MSP Analysis of the PAX5 α and β Genes.

COBRA (8) was initially conducted on DNA from 10 breast cell lines, 5 lung cancer cell lines, and 5 normal lymphocytes to screen for aberrant methylation of the PAX5 α and β genes. After bisulfite modification, PCR products were produced using stage-1 primers that do not discriminate between methylated and unmethylated alleles. Methylated alleles were detected in the PAX5 α (389 bp) and β (328 bp) products after digestion with the restriction enzyme BSTU1, which specifically cleaves at CGCG sites that are retained after bisulfite modification because of the presence of methylated CpGs. Complete digestion of the PCR products indicative for methylation of the PAX5 α gene was observed in 7 breast and 5 lung cancer cell lines. The PAX5 α PCR product was partially digested (10–80%) for 2 breast and lung cancer cell lines. Similarly, the PAX5 β gene was completely digested in 5 breast and 3 lung cancer cell lines. The PAX5 β PCR product was also partially digested (10–80%) for 1 lung and 2 breast cancer cell lines. PCR products from normal lymphocytes remained undigested, indicating a lack of methylation (data not shown).

The frequency of PAX5 α and β methylation was then characterized in a panel of primary tumors (breast and lung) using our two-stage MSP approach (21). The results are summarized in Table 1, and a representative MSP analysis is shown in Fig. 2. In both breast and lung tumors, the frequency of PAX5 α methylation approximated 70% and tended to be greater than that observed for the PAX5 β gene (54%). Methylation of the β gene was strongly associated (P = 0.05) with methylation of the α gene in lung tumors and cell lines suggesting that some selective advantage to target both genes for inactivation in this cancer type may exist (Table 1). This association was not observed in breast tumors.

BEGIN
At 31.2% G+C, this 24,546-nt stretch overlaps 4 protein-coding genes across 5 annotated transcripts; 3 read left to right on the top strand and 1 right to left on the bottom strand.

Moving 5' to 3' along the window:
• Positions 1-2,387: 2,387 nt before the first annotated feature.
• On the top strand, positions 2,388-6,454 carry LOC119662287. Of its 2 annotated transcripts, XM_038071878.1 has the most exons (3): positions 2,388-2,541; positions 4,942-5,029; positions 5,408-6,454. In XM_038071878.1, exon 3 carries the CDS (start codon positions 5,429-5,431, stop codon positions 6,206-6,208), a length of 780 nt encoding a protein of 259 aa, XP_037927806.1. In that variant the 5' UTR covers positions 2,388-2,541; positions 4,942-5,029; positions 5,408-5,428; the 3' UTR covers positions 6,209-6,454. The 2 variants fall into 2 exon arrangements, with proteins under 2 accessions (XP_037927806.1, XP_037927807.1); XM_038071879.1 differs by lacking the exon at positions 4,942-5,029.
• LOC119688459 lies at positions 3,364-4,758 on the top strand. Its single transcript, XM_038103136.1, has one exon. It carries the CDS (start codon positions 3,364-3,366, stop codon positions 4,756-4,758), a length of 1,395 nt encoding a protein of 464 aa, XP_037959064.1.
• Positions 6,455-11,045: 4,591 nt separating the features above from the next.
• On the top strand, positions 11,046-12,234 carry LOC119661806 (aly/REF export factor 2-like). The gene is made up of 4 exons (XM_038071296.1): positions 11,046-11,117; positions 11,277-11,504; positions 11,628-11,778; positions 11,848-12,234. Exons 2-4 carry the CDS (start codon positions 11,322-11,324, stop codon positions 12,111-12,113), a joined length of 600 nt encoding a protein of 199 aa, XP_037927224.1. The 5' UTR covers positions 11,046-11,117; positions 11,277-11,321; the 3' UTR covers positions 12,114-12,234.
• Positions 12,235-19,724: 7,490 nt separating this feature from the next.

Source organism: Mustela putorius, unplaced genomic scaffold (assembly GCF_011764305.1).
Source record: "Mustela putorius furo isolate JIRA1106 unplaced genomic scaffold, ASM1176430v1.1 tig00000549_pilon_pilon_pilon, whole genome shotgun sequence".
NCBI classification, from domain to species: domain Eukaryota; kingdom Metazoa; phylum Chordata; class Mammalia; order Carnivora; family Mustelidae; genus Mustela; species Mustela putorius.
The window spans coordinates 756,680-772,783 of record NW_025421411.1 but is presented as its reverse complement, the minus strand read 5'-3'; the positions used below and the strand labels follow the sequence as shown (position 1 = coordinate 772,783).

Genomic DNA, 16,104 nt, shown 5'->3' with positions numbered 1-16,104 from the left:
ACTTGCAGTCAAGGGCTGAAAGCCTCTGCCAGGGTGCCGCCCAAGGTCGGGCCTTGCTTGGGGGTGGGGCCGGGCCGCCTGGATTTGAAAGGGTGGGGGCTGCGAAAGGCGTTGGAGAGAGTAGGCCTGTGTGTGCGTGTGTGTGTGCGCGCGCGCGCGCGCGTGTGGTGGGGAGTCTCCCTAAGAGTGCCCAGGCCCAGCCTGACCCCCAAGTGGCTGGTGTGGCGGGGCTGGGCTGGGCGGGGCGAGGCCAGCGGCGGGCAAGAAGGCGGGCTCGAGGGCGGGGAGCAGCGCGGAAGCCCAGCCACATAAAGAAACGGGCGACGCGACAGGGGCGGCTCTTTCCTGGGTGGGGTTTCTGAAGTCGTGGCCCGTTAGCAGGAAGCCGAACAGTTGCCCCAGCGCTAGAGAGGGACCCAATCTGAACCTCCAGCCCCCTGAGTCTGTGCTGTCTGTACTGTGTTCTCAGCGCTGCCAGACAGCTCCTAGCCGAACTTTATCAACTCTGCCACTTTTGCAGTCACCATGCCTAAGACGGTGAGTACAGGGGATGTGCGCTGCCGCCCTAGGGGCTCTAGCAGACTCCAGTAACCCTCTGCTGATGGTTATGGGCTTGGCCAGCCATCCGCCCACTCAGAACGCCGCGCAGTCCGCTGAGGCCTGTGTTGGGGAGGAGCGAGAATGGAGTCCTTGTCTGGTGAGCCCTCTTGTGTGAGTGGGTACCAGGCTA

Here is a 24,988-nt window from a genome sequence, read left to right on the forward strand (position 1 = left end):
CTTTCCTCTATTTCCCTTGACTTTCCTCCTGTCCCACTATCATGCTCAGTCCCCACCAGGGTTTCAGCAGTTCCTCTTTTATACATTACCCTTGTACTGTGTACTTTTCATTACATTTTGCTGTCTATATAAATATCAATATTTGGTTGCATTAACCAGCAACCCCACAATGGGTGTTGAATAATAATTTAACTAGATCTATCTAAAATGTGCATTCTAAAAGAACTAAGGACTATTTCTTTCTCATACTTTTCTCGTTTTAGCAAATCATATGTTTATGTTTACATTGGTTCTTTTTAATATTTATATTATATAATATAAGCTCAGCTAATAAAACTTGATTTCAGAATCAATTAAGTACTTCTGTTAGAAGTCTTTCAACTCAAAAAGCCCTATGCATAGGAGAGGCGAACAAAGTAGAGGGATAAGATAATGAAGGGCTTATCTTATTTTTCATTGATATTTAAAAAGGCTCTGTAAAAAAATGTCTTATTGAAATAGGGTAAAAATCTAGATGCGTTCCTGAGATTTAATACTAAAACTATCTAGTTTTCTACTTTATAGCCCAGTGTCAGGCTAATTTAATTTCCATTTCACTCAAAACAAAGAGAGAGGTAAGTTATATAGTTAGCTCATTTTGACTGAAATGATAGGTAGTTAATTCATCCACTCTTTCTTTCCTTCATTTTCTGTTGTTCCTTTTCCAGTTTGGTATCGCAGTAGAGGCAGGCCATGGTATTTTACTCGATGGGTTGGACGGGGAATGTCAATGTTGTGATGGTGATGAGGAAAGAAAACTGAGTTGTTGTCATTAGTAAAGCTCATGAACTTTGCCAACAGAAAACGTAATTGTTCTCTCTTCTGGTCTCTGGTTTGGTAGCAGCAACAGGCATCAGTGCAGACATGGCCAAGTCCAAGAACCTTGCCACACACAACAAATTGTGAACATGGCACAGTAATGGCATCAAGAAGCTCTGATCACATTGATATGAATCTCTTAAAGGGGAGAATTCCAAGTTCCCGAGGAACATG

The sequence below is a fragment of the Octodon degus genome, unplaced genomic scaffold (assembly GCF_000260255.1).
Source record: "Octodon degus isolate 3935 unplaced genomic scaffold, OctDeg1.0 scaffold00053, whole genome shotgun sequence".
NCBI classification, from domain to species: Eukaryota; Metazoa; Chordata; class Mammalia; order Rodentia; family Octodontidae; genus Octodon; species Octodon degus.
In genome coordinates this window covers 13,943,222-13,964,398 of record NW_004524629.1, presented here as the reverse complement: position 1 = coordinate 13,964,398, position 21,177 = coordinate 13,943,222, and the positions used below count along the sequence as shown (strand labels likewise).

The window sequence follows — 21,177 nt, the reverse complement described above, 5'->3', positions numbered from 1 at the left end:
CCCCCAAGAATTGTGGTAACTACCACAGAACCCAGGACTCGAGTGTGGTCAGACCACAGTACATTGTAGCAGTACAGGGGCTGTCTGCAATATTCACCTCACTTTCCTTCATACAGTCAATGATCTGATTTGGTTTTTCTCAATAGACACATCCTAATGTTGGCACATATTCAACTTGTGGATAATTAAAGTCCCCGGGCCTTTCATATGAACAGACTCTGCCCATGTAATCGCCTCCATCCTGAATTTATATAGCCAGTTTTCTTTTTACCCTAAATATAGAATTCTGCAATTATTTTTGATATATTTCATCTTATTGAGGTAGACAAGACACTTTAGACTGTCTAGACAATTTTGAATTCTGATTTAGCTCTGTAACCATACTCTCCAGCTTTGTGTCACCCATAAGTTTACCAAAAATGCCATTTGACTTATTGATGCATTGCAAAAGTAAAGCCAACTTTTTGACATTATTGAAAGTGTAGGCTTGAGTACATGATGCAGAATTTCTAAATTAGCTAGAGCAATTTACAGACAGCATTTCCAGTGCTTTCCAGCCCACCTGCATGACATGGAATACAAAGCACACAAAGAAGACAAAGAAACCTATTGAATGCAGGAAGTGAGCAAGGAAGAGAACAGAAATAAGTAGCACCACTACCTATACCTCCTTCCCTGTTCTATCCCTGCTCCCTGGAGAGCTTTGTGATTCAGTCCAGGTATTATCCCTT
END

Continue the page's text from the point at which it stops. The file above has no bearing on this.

MSP analysis for methylation in cell lines corroborated that seen by the COBRA assay. Overall, 90 and 60% of breast cancer-derived cell lines were methylated for the PAX5 α and β genes, respectively. Eleven lung tumor-derived cell lines were analyzed by MSP, and 82 and 55% were methylated for the PAX5 α and β genes, respectively.

Methylation of the PAX5 genes was also examined in tissue adjacent to the tumors using our sensitive two-stage MSP approach to determine the extent of the tumor spread within the resected tissue. PAX5 α methylation was seen in 4 of 8 and 6 of 10 adjacent tissues from breast and squamous cell tumor cases, respectively (Table 1). PAX5 β methylation was not seen in any adjacent tissue from breast cancers, but was seen in 5 of 10 adjacent tissue from squamous cell tumor cases. Methylation was only detected in adjacent tissue from breast tumors that were also positive for methylation. However, one squamous cell tumor negative for PAX5 α and another tumor negative for β had faint methylation signals in their respective adjacent lung tissue. The detection of PAX5 methylation in tissue adjacent to breast and squamous cell carcinomas probably reflects tumor spread, because 80% of the cases evaluated had lymph nodes positive for malignancy or field cancerization commonly seen in bronchial epithelium from smokers (20). The detection of epigenetic and genetic changes in tissue adjacent to tumors is quite common and has important implication for predicting disease recurrence. For example, patients with squamous cell carcinoma of the head and neck with cytologically negative tumor margins but positive for p53 mutation had a substantial risk for local recurrence (24, 25). To determine whether methylation of the PAX5 genes was specific to cancer, we examined bronchial epithelial cells from 35 cancer-free heavy smokers and peripheral blood mononuclear cells from 20 never-smokers. Methylation of the PAX5 α and β genes was detected in bronchial epithelial cells from only 1 of 35 smokers (Table 1). Neither PAX gene was methylated by MSP in any blood lymphocytes from never-smokers.